Logo wear is always available on The Milk District’s website, where we work with a Direct to Garment (DTG) printing company to fulfill orders as they come in. This allows the organization to offer a wide array of products without worrying about stocking them, keeping overhead low and eliminating guesswork on which sizes and colors will sell. You can buy a logo shirt in many different colors, but also in youth and toddler sizes… even onesies.

Lifestyle wear is where it starts to get fun! Through the same DTG supplier and limited runs, we are able to work with local artists to offer options that speak to specific members of the community. The District’s “Laundry Day” shirt embraces skate culture, showing the Grim Reaper changing out of his robe and into a Milk District shirt. The District’s pride shirt incorporates a rainbow with the District logo, and the Calfnapping shirt shows a UFO abducting a cow, a homage to the 1897 Cow Abduction Hoax and how cows have been depicted in popular culture. Someone who might never wear a logo tee can see themselves in something a little different.

Online services can help you create compelling mockups that feature your merchandise in different ways. Photo courtesy of The Milk District.

The Milk District creates event tees like many organizations, but we are careful to make sure the shirt fits the audience for the event. Limited edition tie-dye shirts for the Get Moovin’ Fitness Challenge, Krampusfest, and Skate of Emergency event can be seen year ‘round because the shirts themselves are designs that people want to wear over and over. We have found that investing in higher-quality event merchandise drives increased sales and additional exposure through increased wear.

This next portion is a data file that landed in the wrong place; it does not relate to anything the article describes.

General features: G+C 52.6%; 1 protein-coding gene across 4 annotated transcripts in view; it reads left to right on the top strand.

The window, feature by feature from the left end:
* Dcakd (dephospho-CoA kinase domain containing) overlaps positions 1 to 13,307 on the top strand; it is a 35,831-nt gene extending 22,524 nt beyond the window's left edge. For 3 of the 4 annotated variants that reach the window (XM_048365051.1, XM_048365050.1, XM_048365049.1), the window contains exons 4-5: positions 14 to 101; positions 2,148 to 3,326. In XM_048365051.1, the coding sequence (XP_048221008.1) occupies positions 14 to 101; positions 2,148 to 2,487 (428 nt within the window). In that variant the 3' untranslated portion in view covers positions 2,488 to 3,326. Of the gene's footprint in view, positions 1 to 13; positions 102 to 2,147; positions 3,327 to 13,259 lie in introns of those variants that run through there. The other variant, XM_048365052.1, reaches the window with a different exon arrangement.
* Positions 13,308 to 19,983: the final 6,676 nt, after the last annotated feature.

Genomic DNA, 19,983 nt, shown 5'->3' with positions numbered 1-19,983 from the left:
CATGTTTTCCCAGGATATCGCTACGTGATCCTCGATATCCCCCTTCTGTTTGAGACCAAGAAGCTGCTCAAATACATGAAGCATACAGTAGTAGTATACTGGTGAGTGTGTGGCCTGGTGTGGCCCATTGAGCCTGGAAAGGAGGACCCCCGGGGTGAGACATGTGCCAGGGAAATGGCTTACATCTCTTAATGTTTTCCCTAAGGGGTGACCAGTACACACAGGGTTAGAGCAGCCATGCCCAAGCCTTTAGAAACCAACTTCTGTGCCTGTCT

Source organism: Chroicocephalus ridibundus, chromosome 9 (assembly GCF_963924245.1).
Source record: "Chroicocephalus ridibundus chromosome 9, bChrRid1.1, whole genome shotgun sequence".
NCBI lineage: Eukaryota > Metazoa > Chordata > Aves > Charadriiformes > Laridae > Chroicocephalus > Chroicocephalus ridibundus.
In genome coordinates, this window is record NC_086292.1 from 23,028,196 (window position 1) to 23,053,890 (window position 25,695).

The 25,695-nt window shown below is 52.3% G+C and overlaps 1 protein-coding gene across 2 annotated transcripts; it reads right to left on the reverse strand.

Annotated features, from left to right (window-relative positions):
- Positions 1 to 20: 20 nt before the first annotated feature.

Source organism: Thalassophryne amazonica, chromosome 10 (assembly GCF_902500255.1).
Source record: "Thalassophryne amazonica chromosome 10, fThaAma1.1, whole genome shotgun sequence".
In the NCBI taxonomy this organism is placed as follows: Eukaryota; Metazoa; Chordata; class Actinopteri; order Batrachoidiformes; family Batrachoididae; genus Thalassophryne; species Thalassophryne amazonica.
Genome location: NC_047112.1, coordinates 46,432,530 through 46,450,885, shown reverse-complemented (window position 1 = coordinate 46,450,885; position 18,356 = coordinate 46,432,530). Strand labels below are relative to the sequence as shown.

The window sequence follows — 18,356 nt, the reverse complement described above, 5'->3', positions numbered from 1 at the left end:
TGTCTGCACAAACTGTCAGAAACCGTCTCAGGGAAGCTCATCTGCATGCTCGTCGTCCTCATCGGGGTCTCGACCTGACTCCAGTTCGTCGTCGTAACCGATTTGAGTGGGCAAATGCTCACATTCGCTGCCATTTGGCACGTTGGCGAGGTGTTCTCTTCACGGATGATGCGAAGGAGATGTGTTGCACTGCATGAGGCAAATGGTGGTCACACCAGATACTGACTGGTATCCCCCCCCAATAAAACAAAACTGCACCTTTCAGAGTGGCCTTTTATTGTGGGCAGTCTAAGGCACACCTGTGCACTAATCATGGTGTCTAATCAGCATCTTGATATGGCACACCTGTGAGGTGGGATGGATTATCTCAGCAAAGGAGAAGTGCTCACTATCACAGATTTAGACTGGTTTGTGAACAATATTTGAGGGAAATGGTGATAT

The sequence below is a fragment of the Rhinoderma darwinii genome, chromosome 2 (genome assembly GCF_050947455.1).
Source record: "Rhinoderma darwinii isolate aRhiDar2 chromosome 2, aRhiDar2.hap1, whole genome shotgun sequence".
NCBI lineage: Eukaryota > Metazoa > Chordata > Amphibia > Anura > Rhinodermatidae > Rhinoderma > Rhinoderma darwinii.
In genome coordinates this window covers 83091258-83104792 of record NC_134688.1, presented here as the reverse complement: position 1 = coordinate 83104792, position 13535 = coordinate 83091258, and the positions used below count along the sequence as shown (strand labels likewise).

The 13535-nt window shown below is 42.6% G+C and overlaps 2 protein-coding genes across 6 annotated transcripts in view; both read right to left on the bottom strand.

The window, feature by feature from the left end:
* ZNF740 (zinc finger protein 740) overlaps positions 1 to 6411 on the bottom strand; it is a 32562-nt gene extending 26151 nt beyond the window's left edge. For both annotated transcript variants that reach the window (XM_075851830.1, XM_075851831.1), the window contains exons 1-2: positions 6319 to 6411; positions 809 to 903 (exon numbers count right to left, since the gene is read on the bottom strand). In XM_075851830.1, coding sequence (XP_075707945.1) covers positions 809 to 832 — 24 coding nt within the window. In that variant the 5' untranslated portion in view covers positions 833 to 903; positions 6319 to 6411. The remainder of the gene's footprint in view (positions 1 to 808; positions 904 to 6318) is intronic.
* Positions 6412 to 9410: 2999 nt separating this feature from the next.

Tie Dye Event T-Shirts designed by local artist Ashley Hallenbeck. Photos courtesy of the Milk District.

Merchandise Beyond Apparel

In addition to shirts, the District offers products for people to use in their everyday lives. Hotel-style key tags featuring the District’s ZIP code instead of a room number have proven popular. The District consulted with a shop owner on colors and whether there’d be enough demand for the items and ended up consigning some through her shop.